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How to Revamp Your Harassment Prevention Program

A group of people sitting in a room and raising their hands.

​Workplace sexual harassment has been a serious issue since long before the recent national dialogue—but the spotlight on the issue has caused many organizations to take a fresh look at their anti-harassment training, policies and practices.

"This is a problem and remains a problem in many workplaces across the country," said Equal Employment Opportunity Commission (EEOC) Acting Chair Victoria Lipnic.

"It is a persistent issue and a pervasive one. It crosses industries. It crosses income levels. It crosses occupations," she told attendees on March 13 at the 2018 Society for Human Resource Management Employment Law & Legislative Conference in Washington, D.C.

When considering best practices for anti-harassment measures, the focus should be on prevention. "Waiting around until something rises to legally actionable is going to be a problem for your organization," Lipnic said.

In June 2016, Lipnic and EEOC Commissioner Chai Feldblum released a report from the EEOC Select Task Force on the Study of Harassment in the Workplace. Taskforce members included management attorneys, plaintiffs' attorneys, professors and others.  

Jonathan A. Segal, an attorney with Duane Morris in Philadelphia and New York City, spoke to conference attendees about his experience as a taskforce member. Even though there were people with different perspectives on the taskforce, everyone recognized that workplace harassment is a real problem and that no industry and no employer is immune, he said.

[SHRM members-only HR Q&A: What are the different types of sexual harassment?]

Almost a third of about 90,000 charges received by EEOC in fiscal year 2015 included an allegation of workplace harassment—that includes harassment based on age, disability, race, religion and other protected characteristics in addition to sex and gender.

It's important to note, however, that many people don't speak up about their experiences. It is pretty well confirmed that 75 percent of people who experience harassment in the workplace don't report it, Lipnic said. They may fear retaliation or damage to their career, or they may think no one will believe them, she added.

That's a problem for HR professionals because poor behavior needs to be addressed—but HR needs to know about it to address it. Here are some strategies for creating an environment where workers feel comfortable discussing their concerns.

Start at the Top

It may seem obvious but leadership and accountability are critical to making organizational changes, Lipnic said. Harassment prevention can't just be an HR Issue or a training issue. If the leadership of the organization isn't invested in making sure harassment isn't tolerated, other efforts probably won't work.

"Leaders need to understand that … power magnifies a wrong," Segal said. When a chief executive officer does something wrong, it sets the tone. Send the message that the more influence or power you have, the more we expect of you, he said.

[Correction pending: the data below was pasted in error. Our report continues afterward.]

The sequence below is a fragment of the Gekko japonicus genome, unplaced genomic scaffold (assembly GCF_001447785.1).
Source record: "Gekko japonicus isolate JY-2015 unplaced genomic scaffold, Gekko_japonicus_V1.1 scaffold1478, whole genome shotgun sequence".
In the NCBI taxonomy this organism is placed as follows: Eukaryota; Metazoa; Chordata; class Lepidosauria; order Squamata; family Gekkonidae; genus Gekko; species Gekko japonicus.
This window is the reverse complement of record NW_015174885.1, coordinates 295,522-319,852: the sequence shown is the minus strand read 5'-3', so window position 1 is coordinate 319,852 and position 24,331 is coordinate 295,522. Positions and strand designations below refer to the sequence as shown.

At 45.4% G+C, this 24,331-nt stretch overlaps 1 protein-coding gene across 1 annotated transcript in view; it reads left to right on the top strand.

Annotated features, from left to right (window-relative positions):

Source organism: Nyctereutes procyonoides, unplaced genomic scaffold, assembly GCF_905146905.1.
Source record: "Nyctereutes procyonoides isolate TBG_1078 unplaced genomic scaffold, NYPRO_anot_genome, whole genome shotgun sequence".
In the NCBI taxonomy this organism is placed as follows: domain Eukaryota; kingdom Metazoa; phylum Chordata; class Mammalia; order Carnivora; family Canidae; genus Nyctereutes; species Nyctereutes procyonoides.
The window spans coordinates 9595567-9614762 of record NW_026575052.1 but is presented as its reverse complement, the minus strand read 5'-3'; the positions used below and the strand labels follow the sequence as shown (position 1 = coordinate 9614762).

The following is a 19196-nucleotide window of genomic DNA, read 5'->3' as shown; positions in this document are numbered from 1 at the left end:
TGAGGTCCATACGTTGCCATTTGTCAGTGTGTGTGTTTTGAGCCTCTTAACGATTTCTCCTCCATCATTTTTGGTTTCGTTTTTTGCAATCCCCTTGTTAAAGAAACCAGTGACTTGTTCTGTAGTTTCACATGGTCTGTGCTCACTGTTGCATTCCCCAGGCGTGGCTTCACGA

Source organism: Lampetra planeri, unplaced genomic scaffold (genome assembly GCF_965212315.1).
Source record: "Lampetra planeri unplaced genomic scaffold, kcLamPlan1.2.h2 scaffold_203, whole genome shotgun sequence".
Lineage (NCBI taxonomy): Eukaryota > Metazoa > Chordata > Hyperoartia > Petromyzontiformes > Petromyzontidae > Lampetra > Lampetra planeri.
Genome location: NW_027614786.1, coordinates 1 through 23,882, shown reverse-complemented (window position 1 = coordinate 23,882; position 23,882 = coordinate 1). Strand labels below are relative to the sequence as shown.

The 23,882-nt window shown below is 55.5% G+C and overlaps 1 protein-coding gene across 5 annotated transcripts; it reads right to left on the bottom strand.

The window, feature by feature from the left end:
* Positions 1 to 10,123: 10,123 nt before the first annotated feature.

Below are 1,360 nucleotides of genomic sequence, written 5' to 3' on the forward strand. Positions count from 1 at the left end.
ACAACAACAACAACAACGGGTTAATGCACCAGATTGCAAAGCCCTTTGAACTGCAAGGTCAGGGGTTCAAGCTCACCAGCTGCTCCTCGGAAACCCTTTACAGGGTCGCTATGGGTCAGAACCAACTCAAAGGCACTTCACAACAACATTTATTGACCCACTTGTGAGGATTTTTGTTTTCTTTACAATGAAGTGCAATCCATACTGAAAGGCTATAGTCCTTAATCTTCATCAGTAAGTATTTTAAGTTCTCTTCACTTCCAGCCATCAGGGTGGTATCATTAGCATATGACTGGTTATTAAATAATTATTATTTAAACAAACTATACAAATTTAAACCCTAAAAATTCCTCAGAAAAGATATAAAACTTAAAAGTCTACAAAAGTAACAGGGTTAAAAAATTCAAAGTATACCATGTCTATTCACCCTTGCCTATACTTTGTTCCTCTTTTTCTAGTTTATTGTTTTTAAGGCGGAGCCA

Consider evaluating top managers on their commitment to inclusion and respect and how they treat people. By including that as a performance measure, businesses are saying that this is a fundamental value.

Go Beyond Legal Compliance

Robust anti-harassment policies and compliant procedures are critical, but they have to do more than focus on legal violations. Don't simply define sexual harassment in a policy, Segal said. Instead, policies should say, "Consistent with our culture of respect, the following behaviors are unacceptable … even if any one of them, in and of itself, doesn't violate the law."

The policy should be clear that other types of harassment—such as race and disability harassment—are equally unacceptable.

Complaint procedures should include multiple outlets so that workers aren't limited to telling their supervisor. The more user friendly the policy, the more effective it will be.

But carefully crafted policies and procedures aren't enough. An organization can have the best written policies and multiple mechanisms for an employee to make a complaint, but at the end of the day, if people don't trust those procedures and don't believe something will be done if they complain, then the process won't be effective, Lipnic said.

Training Must Change

Businesses need to consider new and effective approaches to training, Segal said. Anti-harassment training is an important tool, but if it's simply conducted to meet legal requirements, it isn't going to affect organizational culture.

Training needs to explore civility in general and how to have a respectful workplace. It shouldn't just focus on workers who experience harassment themselves. It needs to empower bystanders to speak up when they witness harassment and teach them how to intervene, Lipnic said.

Additionally, managers need to have the tools to respond to situations when they arise, she said. If the front-line supervisors don't know how to respond when a worker complains about something another employee said or did, "things can go off the rails pretty quickly," she added.

This isn't just a compliance issue, Segal said. Even if there were no anti-harassment laws, there would still be a compelling business case to illuminate harassing behavior and bullying in the workplace and to put an end to it. "We protect employees, and in doing so, we protect the organization." 

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